DMG MORI: DIGITAL TWIN, DIGITAL MODEL OF THE REAL OBJECT
The Digital Twin only becomes really valuable through the digital model of the real object and its digital image. Digital models are therefore dynamic 3D representations of a real object that can be used for simulations and analyses.
The associated digital images of the corresponding real components in turn represent the data captured or to be simulated from these models. Only through the inclusion of digital models and digital shadows of the actual component is the digital twin finally able to improve the products and processes concerned or prevent errors in a continuous control loop of simulation, analysis and optimization on the basis of the information generated.
The added value to be unlocked is manifold. The DMG MORI DIGITAL TWIN, for example, differentiates its customer benefits into three areas:
Increasing the number of spindle hours used productively
- Shifting non-production activities such as run-in processes and programming to the virtual world
- Preventing machine downtime due to collisions
- Reduction of cycle times through process optimization and transparency of cost drivers
- Prevention of rejects through prior simulation and simplified defect detection
- Reduced defect rate through early training and, if necessary, ongoing training
- Simplification of complicated work tasks by increasing transparency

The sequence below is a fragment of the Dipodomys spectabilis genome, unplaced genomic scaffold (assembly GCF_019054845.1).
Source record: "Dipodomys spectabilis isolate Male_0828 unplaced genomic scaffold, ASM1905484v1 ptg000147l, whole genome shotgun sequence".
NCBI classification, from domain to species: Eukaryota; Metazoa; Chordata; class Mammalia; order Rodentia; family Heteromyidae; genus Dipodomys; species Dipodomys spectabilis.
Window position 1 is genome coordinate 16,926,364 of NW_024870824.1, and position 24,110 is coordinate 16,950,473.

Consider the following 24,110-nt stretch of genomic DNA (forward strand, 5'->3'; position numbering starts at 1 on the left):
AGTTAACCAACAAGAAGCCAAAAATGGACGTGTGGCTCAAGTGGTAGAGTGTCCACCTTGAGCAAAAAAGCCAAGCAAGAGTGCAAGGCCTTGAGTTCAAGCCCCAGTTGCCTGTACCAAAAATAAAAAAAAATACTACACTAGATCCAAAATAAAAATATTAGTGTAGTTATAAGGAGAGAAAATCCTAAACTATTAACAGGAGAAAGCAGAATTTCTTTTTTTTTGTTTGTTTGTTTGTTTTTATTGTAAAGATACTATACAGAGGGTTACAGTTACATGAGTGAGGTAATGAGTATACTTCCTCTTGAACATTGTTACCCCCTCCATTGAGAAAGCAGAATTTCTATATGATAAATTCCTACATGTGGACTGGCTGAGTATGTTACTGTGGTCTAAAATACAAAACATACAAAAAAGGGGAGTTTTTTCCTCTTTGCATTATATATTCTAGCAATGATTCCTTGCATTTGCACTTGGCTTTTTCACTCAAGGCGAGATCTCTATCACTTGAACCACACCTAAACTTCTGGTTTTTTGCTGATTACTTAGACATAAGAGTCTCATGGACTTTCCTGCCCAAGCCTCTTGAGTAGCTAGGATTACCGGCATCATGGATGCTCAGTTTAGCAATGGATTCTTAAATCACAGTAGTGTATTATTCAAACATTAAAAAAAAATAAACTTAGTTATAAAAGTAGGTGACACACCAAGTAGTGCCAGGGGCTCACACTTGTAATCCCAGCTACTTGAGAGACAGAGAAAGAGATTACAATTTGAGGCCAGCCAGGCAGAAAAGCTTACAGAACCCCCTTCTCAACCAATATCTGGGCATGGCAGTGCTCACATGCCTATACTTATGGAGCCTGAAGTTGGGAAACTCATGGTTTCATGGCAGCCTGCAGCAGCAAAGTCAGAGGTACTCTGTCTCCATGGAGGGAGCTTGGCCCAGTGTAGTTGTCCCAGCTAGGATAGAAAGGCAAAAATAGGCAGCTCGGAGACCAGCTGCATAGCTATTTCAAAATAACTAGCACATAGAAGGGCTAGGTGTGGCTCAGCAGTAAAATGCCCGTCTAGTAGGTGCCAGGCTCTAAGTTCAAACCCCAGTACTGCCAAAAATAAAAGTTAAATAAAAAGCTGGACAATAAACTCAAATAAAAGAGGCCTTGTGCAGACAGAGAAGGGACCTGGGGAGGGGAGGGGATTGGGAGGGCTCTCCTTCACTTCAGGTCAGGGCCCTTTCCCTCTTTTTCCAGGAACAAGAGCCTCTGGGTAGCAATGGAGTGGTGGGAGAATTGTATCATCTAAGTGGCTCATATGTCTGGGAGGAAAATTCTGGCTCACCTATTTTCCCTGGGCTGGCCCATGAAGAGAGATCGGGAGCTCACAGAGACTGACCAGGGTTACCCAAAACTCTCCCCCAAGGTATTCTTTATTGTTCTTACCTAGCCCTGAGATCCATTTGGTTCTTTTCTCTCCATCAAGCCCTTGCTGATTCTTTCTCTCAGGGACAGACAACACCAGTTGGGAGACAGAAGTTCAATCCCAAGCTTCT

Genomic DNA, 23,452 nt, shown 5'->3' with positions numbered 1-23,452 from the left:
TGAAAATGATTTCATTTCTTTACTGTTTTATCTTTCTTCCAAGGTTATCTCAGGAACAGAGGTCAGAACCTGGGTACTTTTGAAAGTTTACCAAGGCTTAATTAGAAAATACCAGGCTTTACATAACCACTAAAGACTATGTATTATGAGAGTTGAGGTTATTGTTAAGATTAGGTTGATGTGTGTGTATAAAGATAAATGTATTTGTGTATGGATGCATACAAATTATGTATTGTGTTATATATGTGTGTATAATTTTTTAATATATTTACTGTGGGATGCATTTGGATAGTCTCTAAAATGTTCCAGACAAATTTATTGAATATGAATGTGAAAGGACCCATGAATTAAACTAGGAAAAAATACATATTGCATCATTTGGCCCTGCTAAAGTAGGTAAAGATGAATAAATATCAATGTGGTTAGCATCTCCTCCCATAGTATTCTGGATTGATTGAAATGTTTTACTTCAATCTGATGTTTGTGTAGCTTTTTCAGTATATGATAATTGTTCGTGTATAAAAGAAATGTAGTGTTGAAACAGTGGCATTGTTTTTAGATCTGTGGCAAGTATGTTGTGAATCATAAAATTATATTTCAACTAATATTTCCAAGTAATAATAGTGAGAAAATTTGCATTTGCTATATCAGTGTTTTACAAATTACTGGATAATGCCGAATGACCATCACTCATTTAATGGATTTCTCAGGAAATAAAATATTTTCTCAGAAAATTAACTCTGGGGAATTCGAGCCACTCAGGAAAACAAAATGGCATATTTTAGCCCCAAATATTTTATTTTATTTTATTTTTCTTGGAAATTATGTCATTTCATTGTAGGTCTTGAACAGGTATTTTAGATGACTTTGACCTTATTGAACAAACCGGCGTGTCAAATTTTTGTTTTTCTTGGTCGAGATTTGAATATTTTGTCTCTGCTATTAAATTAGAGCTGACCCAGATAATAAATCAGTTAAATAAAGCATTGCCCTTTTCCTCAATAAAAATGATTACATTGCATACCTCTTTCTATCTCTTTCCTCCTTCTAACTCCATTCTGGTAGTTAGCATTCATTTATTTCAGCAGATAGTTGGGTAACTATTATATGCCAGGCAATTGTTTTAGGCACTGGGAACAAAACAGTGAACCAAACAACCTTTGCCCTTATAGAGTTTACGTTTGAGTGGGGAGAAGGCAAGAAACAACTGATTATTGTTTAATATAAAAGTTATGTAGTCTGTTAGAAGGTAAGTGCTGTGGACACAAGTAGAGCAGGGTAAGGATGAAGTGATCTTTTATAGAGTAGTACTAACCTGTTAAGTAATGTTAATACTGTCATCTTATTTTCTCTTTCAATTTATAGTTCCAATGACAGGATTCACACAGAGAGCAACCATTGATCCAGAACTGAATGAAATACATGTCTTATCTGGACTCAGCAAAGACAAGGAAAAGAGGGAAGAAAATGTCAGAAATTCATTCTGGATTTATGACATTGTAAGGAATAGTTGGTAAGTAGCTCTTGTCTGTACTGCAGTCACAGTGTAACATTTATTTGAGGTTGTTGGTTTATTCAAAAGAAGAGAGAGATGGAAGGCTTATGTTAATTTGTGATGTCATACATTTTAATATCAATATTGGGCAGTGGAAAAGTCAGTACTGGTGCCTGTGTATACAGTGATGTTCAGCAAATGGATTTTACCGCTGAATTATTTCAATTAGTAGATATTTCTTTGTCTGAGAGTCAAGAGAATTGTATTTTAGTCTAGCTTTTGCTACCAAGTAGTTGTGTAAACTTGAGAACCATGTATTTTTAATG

In concrete terms, DMG MORI DIGITAL TWIN can therefore be used, among other things, to develop a planned machine completely in virtual space and to simulate, analyze and improve its capability with virtual controls, tools, clamping devices and workpieces until the result meets all expectations of the innovation. Every keystroke on the control, every tool change, every clamping situation, every axis movement, every spindle load: Everything can be digitally scrutinized and optimized with and on a Digital Twin. And that, mind you, even before the production of the "real" machine is tackled.
Furthermore, customers can then perform realistic test machining of their components while the machine is still being built. They can perfect CNC programs for their new machine and train their staff even before it is installed on their own store floor. And once installed, the machine can continuously communicate information to its Digital Twin about the status of the machine and jobs in progress. The data obtained in this way could be used to continuously improve processes and make well-founded operational and strategic decisions.
It almost seems as if the possibilities of virtuality only end at the limits of human imagination. Especially since digital twins are not loners, but can also interoperate with and among each other on the basis of a common syntax and semantics. What has been described above for the machine therefore also applies in a figurative sense to robotized manufacturing cells or to automated manufacturing systems with any number of machines, pallets and tools, as well as to autonomous transport vehicles and their routes within a store floor.
The only prerequisite is that every element of a system and every property of a service or process is also available with the associated data as a connectable digital twin. In any case, the more and the better the available information from the past and the more substantial the determined data from the present, the "smarter" the algorithms become and the more precise the analyses and the more accurate the answers. This is especially true when it comes to recognizing events even before they happen in reality.